220px-Official_portrait_of_Lord_Desai_crop_2 source

 

Written by LW

July 10, 2018 at 1:01 am

“There are people in the world so hungry, that God cannot appear to them except in the form of bread”*…

 

We stand at the precipice if we don’t re-evaluate our understanding of poverty and inequality. The narrative in the neo-liberal west is that if you work hard, things work out. If things don’t work out, we have the tendency to blame the victim, leaving them without any choices. Brexit, Le Pen, and the defeat of Hillary Clinton are examples of the cracks that result from inequality and poverty, symptoms of my childhood experience writ large. The Piketty pitchforks are out, and the march to global disorder can only be arrested by adopting measures that begin to price in the stacked deck that I and anyone else born into deep poverty sees, and resents.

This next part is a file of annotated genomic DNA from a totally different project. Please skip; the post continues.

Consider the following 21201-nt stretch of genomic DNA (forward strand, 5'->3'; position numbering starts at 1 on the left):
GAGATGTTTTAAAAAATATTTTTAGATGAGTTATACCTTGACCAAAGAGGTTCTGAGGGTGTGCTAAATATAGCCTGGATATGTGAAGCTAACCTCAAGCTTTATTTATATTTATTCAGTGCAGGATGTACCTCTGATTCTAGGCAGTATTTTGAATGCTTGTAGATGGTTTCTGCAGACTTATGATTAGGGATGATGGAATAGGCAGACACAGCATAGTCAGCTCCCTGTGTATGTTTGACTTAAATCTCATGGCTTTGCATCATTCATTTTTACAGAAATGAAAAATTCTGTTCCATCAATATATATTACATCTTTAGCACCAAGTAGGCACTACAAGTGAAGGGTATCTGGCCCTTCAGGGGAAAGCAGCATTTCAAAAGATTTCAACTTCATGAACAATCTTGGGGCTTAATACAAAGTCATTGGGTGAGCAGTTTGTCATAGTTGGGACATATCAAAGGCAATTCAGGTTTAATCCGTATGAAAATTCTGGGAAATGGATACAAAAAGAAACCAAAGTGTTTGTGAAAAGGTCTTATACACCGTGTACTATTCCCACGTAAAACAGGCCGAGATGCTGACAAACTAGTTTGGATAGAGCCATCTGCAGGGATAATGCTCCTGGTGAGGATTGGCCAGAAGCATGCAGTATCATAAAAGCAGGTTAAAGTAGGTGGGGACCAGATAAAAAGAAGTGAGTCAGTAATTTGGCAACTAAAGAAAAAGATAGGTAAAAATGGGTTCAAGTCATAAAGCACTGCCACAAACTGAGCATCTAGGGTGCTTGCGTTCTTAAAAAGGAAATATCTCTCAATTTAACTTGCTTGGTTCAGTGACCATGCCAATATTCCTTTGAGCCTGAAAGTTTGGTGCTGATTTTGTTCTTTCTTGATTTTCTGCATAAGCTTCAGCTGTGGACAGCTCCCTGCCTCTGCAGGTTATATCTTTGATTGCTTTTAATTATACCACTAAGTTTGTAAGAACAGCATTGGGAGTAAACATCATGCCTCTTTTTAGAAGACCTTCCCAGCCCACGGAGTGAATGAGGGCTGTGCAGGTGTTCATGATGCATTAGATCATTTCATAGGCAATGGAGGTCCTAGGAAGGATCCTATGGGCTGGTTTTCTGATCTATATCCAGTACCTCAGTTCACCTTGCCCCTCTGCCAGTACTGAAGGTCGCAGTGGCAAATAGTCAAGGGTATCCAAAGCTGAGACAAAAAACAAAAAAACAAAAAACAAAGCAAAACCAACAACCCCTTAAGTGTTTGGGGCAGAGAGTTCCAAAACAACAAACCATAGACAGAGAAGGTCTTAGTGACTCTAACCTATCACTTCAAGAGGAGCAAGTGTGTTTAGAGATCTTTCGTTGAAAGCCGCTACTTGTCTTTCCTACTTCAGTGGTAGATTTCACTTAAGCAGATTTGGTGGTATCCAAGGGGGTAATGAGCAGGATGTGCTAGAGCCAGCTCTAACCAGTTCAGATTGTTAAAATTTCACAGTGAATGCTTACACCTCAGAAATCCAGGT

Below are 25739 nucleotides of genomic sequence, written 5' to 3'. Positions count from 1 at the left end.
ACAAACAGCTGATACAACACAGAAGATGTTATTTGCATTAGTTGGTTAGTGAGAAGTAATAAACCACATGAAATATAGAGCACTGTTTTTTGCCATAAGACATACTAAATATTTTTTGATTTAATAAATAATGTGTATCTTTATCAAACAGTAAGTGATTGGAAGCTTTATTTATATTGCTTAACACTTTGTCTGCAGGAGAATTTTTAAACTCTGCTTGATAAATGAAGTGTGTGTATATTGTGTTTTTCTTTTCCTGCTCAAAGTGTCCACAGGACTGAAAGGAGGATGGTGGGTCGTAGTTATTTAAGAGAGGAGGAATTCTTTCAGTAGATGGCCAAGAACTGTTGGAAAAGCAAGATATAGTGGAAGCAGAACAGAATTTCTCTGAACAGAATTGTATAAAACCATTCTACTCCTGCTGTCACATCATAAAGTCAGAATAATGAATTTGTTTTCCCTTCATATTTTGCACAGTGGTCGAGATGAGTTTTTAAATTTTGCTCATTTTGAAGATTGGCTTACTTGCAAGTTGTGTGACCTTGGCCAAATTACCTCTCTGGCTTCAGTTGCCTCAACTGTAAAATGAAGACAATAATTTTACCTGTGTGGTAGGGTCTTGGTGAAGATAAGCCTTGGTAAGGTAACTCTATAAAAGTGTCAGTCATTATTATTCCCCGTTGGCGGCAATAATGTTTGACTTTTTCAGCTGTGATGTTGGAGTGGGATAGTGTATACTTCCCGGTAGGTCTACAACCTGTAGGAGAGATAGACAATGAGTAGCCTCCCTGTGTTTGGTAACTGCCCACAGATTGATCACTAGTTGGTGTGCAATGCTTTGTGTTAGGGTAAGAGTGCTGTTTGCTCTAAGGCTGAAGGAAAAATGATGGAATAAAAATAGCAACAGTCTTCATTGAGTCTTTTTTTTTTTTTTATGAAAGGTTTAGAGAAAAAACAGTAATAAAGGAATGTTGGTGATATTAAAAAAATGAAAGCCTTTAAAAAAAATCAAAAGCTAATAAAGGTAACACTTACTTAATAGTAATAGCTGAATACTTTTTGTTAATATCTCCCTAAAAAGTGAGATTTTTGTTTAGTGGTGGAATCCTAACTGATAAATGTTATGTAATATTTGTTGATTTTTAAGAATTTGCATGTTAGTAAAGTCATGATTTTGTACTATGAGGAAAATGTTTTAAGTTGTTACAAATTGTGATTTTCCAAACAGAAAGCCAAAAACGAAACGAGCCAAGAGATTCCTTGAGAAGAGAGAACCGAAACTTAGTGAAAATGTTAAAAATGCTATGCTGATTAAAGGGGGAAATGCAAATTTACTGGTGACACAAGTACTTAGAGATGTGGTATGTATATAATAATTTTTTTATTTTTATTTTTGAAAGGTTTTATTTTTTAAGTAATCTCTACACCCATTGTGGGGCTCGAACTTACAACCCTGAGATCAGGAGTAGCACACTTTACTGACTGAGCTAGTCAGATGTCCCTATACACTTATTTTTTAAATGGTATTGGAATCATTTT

I believe we will see the Italian Five Star Movement submit a referendum to leave the EU this year, and that Marine Le Pen has better than even odds of winning the French election. The EU is in danger of buckling under a globalist defeat and may exist in name only two years from now.

These trends are being accelerated by the blind belief that the poor have failed to seize the opportunities that the market or globalization has created. This myth deserves to be taken off life support—and the emerging, empirical, and carefully observed science of poverty can help us do so if we pay it the attention it deserves…

A powerful plea for a fundamental re-understanding of the economic inequality that vexes our society, and of the myth of meritocracy that has helped sustain it: “Why Poverty Is Like a Disease.”

* Mahatma Gandhi